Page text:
Area Guide: The charming Hertfordshire village of Sandridge
- Credit: Archant
Sandridge sits to the east of Bernard’s Heath upon the land of Earl Spencer. It has easy access to Wheathampstead, Harpenden and St Albans.
Originally known as “Saundruage” (meaning a place of sandy oil serviced by bond tenants), the earliest recorded mention of Sandridge was in 796 when the parish was part of the revenue of the Mercian kings. It was given by Egfrith, son of Offa, in the first year of his reign to Abbot Eadric, the second abbot of St Alban’s Monastery and his monks.
Sandridge was one of the earlier homes of the great English general, John Churchill, 1st Duke of Marlborough, and his infamous wife, Sarah. Quite the scandal surrounded Sarah, who was very close to the monarch at the time, Queen Anne. Sarah was known to be overly confident with the men in her life, and with the Queen. This eventually led to her over-stepping the mark when her jealously of Anne’s friendship with another woman drove her to insinuate the Queen was a lesbian, ultimately leading to Sarah’s dismissal from the royal circle. On her death, she left their home, Sandridge Manor, to her grandson John Spencer. The manor of Sandridge has descended with the title of Earl Spencer to John Poyntz the present earl.
St Leonard’s Church was built in the 1100s. The eastern face of the church features carved shields with the saltire of St Alban and the cross of St George. The figure on the south, with a hood and long gown, holds a pair of beads. There are six bells, one from 1837 and the remaining five from 1887.
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Between Sandridge and Wheathampstead is the famous Nomansland Common, named after the 15th century dispute between the Abbeys of Westminster and St Albans.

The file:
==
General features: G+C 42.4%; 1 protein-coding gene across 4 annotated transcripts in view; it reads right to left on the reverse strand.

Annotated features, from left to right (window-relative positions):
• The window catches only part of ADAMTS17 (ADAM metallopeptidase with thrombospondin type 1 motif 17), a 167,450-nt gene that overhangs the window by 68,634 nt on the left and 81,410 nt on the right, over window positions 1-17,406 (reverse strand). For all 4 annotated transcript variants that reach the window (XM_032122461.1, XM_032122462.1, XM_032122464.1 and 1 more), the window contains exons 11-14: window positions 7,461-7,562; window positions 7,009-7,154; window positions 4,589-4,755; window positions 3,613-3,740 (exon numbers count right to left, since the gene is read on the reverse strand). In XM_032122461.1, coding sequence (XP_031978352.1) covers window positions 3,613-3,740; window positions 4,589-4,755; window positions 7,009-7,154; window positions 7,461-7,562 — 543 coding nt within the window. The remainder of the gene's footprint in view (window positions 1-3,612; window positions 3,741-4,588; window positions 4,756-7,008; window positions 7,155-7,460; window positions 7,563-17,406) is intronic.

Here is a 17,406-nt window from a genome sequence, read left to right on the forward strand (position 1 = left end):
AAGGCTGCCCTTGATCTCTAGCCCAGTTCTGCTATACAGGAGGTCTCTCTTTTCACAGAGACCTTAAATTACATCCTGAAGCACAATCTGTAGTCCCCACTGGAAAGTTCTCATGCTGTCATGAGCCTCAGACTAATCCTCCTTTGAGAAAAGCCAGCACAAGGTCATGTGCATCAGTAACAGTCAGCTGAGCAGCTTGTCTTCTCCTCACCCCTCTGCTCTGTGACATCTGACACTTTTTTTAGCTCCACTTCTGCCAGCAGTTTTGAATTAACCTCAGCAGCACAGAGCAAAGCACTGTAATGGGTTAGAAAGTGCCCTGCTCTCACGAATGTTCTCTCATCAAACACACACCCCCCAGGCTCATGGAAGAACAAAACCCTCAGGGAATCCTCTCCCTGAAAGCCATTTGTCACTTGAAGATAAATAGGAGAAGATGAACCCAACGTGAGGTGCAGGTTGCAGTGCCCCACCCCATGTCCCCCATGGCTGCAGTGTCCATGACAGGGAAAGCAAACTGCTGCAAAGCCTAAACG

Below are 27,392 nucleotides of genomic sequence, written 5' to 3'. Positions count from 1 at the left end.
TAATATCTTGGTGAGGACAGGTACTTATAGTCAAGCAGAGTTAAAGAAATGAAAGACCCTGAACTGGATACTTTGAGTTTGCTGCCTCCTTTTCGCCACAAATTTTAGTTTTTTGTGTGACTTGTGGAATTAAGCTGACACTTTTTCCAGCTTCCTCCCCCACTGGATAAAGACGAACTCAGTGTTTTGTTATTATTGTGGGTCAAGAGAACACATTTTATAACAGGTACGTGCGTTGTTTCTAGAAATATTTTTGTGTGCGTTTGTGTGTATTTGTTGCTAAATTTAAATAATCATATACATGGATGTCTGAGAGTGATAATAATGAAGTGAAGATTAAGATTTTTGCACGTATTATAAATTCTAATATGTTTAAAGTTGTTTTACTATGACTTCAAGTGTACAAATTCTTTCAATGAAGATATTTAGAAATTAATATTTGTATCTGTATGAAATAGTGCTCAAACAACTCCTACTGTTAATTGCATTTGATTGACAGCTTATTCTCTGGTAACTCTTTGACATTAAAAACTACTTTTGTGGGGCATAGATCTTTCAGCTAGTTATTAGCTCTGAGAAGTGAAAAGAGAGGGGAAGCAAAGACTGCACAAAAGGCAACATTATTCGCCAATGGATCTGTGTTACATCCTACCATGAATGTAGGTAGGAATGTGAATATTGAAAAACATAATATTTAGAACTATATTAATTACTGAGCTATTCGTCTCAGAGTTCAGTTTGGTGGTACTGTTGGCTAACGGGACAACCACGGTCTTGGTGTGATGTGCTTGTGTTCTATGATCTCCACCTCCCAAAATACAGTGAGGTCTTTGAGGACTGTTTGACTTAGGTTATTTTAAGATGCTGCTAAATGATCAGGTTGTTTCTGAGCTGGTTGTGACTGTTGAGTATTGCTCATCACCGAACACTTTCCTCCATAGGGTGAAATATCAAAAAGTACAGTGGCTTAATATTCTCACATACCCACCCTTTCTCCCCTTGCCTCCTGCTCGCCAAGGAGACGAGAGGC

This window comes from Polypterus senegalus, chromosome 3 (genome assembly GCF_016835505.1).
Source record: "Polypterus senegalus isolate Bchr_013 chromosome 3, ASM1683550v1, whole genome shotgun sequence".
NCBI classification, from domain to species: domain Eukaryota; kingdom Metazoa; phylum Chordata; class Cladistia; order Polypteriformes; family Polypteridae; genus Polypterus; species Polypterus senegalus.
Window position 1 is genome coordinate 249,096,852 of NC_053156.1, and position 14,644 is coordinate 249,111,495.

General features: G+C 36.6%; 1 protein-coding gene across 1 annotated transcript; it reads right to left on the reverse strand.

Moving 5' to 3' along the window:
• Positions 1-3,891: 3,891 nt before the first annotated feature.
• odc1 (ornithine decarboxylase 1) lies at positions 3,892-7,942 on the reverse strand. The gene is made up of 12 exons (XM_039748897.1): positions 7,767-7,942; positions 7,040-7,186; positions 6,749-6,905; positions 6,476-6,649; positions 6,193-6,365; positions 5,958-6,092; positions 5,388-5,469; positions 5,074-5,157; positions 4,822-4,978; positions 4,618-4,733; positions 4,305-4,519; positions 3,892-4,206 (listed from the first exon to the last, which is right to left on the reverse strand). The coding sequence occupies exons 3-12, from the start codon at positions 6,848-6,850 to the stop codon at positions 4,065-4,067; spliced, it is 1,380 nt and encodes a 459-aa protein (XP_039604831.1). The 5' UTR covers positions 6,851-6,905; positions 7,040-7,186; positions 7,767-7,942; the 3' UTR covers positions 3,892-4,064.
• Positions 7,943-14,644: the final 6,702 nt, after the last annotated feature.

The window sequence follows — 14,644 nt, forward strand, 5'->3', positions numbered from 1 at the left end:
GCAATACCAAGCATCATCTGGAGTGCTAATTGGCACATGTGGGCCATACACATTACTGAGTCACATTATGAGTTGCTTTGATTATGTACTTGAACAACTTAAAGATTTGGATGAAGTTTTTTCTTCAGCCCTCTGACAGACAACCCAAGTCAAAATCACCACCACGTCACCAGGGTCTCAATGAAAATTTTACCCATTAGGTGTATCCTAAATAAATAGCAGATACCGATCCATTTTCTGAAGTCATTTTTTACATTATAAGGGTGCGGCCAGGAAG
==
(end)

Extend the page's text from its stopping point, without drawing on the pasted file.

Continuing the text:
Coleman’s Green is a small hamlet on a branch road between St Albans and Wheathampstead. John Bunyan, the writer and Baptist, is said to have preached, and occasionally lodged in the cottage here.
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There are many interesting earthworks in the parish. Namely the Devil’s Dyke, which forms part of the boundary between Sandridge and Wheathampstead; a moat running parallel to it called the Slad, and Beech Bottom, another entrenchment.
Charles Boutell, the archaeologist, was at one time curate of Sandridge. He was secretary of the St Albans Architectural Society, founded in 1845.
In 1939 the first WWII secret Wireless Intercept Station was constructed at the top of Woodcock Hill. It was the first base dedicated to diplomatic interception with radio operators listening to the wireless traffic between Germany, Italy, Tokyo and others. Messages intercepted at Sandridge were sent to Bletchley Park for decryption. The results were vital to Winston Churchill.
Sandridge School is the local primary, situated on Woodcock Hill. A single form entry school, it takes students from the ages of 4-11 and was recently rated ‘good’ by Ofsted.
Sandridge is the base for Sandridge Rovers FC, who play in the Hertfordshire Senior County League. Formed in 1896, the club was a member of the Mid Herts League for several decades. Then, in 1967 the club was promoted to the Herts County League and by the 1969-70 season in the Premier Division, where the team has played ever since. Home matches take place at the Spencer Recreation Ground, shared with Sandridge Cricket Club.
The charming village has three popular pubs: The Green Man, The Rose & Crown and The Queen’s Head.
Additionally, Sandridge has its own village hall and a local convenience store, Darby’s - The Old Village Stores. The eagerly anticipated Heartwood Tea Rooms will be an exciting new addition to the village and is due to open very soon.
Sandridge also has some spectacular properties for sale, including a huge, six-bed home set in a plot approaching six acres on the outskirts of the village - yours for £2m.
In 2008 the Woodland Trust announced plans to create a new forest north of Sandridge - the largest to feature native tree species - which is to be developed over a 12-year timeframe. Since its construction, 500,000 trees have been planted.
In 2009, a Guinness World Record attempt was made for the ‘BBC Tree O’clock’ scheme to plant the largest possible number of new trees in one hour, with three woodland sites making the attempt. Heartwood came second, with 20,326 planted.
The on-going project hosts tree planting and hedge laying events, among others, and is supported by an excellent blog (heartwoodforest.wordpress.com).